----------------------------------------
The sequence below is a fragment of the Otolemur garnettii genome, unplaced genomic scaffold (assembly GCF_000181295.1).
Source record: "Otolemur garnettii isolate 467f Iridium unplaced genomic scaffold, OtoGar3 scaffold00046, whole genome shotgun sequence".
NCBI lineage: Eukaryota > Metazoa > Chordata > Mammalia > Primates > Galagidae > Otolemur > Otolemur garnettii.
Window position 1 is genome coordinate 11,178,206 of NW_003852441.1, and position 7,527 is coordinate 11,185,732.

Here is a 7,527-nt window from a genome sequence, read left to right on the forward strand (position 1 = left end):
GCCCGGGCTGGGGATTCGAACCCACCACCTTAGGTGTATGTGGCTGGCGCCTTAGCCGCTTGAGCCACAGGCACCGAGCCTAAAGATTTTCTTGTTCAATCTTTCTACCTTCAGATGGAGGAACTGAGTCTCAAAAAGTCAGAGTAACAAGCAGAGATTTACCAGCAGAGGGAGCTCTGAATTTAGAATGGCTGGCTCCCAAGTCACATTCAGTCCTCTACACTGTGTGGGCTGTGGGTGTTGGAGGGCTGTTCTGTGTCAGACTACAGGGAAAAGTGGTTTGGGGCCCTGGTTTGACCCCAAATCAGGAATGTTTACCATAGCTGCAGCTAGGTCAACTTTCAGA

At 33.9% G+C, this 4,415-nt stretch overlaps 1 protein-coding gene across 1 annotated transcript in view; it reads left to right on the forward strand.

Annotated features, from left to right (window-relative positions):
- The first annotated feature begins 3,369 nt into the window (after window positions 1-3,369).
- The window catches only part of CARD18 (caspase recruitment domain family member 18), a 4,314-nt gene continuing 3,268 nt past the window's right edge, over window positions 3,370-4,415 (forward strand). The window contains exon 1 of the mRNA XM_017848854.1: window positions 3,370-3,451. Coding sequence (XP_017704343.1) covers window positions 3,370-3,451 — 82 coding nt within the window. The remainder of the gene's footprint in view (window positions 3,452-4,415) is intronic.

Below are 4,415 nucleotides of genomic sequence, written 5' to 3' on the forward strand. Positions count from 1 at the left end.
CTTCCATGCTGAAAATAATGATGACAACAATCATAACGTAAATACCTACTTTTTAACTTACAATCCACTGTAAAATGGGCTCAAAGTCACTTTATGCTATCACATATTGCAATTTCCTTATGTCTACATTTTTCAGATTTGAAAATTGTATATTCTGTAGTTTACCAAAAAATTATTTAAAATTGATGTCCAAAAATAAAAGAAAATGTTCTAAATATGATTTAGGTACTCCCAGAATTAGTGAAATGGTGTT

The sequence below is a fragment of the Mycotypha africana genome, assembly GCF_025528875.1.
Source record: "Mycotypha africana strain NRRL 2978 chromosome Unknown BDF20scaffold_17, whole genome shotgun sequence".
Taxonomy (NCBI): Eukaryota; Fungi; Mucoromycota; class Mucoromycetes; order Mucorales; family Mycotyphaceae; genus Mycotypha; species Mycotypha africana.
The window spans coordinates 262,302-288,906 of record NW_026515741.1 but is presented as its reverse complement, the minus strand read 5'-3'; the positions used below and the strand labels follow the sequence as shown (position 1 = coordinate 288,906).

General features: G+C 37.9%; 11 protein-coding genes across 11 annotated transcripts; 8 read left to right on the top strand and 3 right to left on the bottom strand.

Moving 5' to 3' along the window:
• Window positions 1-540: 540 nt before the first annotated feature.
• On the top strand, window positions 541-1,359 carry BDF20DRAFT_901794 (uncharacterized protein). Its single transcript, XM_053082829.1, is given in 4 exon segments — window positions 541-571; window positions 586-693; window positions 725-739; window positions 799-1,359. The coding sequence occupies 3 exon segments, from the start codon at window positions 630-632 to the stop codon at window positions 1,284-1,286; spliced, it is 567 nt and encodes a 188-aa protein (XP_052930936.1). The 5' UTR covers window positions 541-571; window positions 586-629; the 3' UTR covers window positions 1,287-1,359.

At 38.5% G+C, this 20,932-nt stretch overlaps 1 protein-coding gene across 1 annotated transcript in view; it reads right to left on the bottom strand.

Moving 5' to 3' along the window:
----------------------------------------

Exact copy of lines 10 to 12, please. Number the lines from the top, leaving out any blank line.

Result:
- The window catches only part of CARD18 (caspase recruitment domain family member 18), a 4,314-nt gene continuing 3,268 nt past the window's right edge, over window positions 3,370-4,415 (forward strand). The window contains exon 1 of the mRNA XM_017848854.1: window positions 3,370-3,451. Coding sequence (XP_017704343.1) covers window positions 3,370-3,451 — 82 coding nt within the window. The remainder of the gene's footprint in view (window positions 3,452-4,415) is intronic.

Below are 4,415 nucleotides of genomic sequence, written 5' to 3' on the forward strand. Positions count from 1 at the left end.
CTTCCATGCTGAAAATAATGATGACAACAATCATAACGTAAATACCTACTTTTTAACTTACAATCCACTGTAAAATGGGCTCAAAGTCACTTTATGCTATCACATATTGCAATTTCCTTATGTCTACATTTTTCAGATTTGAAAATTGTATATTCTGTAGTTTACCAAAAAATTATTTAAAATTGATGTCCAAAAATAAAAGAAAATGTTCTAAATATGATTTAGGTACTCCCAGAATTAGTGAAATGGTGTT